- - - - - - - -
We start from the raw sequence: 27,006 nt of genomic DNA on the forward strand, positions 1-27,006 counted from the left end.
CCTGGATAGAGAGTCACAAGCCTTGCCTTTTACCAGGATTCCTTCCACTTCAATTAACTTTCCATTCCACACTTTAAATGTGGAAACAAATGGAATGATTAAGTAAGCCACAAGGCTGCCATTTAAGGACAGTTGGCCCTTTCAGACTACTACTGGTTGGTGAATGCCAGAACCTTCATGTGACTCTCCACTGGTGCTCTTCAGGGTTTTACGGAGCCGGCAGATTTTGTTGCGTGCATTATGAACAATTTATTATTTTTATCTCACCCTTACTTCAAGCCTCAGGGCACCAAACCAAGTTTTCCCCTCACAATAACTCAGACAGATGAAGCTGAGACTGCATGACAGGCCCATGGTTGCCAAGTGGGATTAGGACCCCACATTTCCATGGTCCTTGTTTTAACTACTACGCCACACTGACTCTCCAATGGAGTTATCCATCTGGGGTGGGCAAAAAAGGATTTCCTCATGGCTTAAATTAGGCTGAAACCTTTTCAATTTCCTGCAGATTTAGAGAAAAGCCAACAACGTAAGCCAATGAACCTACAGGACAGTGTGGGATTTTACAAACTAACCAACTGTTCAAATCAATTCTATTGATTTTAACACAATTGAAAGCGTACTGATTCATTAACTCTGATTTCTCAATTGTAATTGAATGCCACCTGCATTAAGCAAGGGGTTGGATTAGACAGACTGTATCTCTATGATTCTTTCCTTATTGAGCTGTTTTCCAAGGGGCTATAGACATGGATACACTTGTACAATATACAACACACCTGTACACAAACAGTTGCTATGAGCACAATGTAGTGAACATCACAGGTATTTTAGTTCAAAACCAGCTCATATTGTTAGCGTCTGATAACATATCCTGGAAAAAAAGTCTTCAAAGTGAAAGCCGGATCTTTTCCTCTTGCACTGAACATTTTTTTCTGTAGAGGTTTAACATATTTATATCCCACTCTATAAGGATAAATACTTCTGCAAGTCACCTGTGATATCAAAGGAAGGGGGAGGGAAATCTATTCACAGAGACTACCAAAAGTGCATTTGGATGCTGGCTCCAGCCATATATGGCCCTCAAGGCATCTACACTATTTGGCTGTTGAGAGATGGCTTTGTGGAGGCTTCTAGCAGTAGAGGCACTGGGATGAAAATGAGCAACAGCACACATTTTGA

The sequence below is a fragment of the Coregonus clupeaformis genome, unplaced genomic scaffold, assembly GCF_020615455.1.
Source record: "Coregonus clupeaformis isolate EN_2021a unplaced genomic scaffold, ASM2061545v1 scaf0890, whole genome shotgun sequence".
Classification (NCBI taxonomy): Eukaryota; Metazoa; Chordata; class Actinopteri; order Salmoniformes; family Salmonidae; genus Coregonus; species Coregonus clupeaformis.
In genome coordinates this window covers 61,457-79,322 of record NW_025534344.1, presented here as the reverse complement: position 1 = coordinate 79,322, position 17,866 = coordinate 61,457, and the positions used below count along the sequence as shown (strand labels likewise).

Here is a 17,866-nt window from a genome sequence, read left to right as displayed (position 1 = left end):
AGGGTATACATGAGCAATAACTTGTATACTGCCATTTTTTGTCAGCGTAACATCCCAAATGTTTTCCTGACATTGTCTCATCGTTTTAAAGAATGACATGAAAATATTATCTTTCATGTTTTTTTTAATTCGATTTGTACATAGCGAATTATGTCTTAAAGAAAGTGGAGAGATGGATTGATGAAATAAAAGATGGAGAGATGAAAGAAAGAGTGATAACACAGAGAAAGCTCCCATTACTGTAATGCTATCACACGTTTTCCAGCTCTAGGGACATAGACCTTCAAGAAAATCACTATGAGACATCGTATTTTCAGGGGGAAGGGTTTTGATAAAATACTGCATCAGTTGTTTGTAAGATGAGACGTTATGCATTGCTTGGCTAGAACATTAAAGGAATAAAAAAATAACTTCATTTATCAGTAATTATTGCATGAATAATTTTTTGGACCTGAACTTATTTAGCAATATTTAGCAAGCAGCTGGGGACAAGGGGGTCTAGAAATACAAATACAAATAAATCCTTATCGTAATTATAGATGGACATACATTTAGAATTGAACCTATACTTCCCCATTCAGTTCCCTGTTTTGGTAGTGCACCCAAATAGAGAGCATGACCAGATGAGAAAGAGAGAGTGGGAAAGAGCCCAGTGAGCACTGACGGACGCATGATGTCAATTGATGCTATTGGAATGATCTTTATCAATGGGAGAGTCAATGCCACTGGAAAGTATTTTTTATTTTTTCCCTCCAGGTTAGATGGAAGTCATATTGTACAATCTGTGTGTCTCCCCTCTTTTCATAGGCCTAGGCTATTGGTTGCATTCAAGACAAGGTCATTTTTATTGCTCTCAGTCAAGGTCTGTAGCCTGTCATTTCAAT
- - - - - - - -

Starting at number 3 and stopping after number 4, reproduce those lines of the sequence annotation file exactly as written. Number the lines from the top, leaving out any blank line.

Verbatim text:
The sequence below is a fragment of the Coregonus clupeaformis genome, unplaced genomic scaffold, assembly GCF_020615455.1.
Source record: "Coregonus clupeaformis isolate EN_2021a unplaced genomic scaffold, ASM2061545v1 scaf0890, whole genome shotgun sequence".